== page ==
The recent gambling controversy surrounding Counter-Strike: Global Offensive has caused Valve to go on the… offensive.
The name behind the popular digital distribution platform Steam has published an update pertaining to in-game trading, stating that the introduction of the feature back in 2011 was simply to make it easier for players to get the items they wanted from supported games. However, recent years have seen to the inception of a number of gambling websites that have utilized Steam’s trading feature for their own illegal benefits.
The post further clarified that Valve has never partnered with any such gambling websites and nor does it intend to in the future. The company’s Erik Johnson also pointed out that recent rumors about Valve’s involvement are baseless since it has never received any revenue from such websites or platforms.
Mentioning that Steam currently has no system in place that turns in-game items into real-world currency, Johnson explained just how these gambling websites work:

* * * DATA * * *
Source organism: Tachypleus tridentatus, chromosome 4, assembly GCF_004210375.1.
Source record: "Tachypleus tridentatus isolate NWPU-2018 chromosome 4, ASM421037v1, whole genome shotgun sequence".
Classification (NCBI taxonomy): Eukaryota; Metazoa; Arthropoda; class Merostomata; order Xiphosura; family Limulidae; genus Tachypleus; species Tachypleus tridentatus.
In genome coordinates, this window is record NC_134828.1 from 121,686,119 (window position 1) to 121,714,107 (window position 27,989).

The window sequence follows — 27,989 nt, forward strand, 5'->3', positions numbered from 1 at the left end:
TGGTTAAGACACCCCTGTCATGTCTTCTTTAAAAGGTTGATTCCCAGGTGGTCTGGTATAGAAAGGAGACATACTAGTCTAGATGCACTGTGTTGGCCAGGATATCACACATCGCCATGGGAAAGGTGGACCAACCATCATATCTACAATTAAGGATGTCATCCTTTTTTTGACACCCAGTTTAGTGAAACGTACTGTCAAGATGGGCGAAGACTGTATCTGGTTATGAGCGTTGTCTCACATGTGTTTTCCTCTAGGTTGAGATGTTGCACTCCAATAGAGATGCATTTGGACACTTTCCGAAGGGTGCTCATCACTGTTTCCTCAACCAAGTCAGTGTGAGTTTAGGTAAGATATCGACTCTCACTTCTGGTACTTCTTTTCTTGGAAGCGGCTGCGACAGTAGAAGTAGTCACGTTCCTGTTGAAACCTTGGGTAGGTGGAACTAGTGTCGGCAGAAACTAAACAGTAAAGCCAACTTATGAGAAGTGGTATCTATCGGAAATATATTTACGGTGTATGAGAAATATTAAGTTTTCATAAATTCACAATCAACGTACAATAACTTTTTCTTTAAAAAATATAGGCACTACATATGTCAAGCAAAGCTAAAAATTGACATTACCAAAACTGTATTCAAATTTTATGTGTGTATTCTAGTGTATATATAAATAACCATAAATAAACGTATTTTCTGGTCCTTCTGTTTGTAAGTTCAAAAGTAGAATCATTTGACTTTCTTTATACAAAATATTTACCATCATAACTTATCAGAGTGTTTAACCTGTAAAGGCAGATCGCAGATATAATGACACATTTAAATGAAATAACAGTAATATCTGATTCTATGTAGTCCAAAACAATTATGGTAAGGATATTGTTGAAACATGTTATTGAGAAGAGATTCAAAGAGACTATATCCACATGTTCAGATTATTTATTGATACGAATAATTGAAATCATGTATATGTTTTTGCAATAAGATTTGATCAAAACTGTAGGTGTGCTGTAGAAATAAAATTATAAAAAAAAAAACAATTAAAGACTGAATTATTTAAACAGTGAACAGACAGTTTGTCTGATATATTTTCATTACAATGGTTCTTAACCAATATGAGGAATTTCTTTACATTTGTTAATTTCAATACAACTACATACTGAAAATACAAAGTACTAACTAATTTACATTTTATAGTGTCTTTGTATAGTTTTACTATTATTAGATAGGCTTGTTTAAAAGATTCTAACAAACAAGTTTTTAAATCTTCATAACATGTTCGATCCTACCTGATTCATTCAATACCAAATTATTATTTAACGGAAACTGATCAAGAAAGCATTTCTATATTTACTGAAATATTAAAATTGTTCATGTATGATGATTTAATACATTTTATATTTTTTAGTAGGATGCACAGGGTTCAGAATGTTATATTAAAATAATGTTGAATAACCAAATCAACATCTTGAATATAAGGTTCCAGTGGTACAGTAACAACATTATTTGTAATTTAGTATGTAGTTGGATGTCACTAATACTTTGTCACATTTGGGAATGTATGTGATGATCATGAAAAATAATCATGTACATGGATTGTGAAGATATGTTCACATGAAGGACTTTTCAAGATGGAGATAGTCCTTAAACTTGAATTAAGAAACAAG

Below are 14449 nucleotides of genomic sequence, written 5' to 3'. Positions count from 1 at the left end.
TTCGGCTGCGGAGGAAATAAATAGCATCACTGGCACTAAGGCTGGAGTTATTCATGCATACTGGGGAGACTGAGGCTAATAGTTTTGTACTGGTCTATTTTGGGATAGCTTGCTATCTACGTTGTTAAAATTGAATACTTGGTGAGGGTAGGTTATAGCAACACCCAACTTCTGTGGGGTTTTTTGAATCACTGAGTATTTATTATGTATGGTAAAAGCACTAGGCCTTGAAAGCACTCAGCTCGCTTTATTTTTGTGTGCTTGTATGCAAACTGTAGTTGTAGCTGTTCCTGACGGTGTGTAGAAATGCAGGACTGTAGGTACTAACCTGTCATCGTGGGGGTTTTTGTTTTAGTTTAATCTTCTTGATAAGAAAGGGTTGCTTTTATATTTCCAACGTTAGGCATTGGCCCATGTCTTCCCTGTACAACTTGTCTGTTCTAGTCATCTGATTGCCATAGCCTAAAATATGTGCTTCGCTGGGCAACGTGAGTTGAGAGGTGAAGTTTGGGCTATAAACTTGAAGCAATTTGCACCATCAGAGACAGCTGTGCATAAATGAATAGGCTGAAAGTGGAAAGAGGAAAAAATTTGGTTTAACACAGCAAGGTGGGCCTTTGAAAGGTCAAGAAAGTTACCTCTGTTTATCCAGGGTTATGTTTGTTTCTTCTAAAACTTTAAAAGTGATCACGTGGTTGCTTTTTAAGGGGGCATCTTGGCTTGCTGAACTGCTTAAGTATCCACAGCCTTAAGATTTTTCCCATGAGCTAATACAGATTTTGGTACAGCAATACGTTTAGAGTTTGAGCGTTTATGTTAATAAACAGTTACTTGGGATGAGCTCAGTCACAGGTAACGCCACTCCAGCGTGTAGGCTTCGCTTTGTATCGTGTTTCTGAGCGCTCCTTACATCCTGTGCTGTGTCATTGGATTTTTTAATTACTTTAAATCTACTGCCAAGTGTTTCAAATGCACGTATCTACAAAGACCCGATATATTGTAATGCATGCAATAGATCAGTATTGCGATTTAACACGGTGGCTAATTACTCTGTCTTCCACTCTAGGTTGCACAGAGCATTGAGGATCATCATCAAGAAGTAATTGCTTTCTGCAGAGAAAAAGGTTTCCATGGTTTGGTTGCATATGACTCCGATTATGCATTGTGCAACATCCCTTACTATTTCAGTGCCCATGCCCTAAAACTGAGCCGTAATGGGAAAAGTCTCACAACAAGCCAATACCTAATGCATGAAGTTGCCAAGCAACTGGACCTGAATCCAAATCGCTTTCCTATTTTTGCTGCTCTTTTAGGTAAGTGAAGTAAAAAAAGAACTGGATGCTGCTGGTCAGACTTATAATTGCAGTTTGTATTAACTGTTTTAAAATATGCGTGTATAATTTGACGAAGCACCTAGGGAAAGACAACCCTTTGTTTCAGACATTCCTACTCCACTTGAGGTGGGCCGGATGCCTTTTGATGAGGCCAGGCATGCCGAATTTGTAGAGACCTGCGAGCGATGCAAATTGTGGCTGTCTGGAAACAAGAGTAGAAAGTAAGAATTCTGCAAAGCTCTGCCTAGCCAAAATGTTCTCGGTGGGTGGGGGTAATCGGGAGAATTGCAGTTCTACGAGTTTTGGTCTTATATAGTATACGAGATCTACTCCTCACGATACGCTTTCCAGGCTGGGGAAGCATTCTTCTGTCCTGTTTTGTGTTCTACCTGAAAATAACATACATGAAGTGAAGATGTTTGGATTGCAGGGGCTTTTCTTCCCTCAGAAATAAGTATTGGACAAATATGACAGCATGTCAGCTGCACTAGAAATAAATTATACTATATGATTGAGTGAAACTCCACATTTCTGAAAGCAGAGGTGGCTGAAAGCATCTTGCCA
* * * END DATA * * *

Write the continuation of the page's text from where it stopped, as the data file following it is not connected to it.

These sites have basically pieced together their operations in two-part fashion. First, they are using the OpenID API as a way for users to prove ownership of their Steam accounts and items. Any other information they obtain about a user’s Steam account is either manually disclosed by the user or obtained from the user’s Steam Community profile (when the user has chosen to make their profile public). Second, they create automated Steam accounts that make the same web calls as individual Steam users.
Utilizing Steam’s OpenID API in such a manner (running gambling businesses) is a breach of the user agreement. Valve is going to begin sending out takedown notices to all such websites, forcing them to cease their illegal operations through Steam. In case they do not comply, Valve is ready to “pursue the matter as necessary”.
Last week, a very popular Counter-Strike: Global Offensive gambling website called CS:GO Lotto was revealed to be run by two YouTube celebrities. Trevor “TmarTn” Martin and Tom “Syndicate” Cassell had for long been promoting the website but never revealed that they were actually the owners. All gambling events streamed were staged to pull in unsuspecting users. Both have since then accepted the claim and offered brief apologies to the masses in an attempt to calm the controversy.
This isn’t the first time that Valve has looked at the gambling business in disdain. Earlier this year, it began warning users against phishing, scamming, spamming and malware attempts by flagging all URLs related to gambling websites.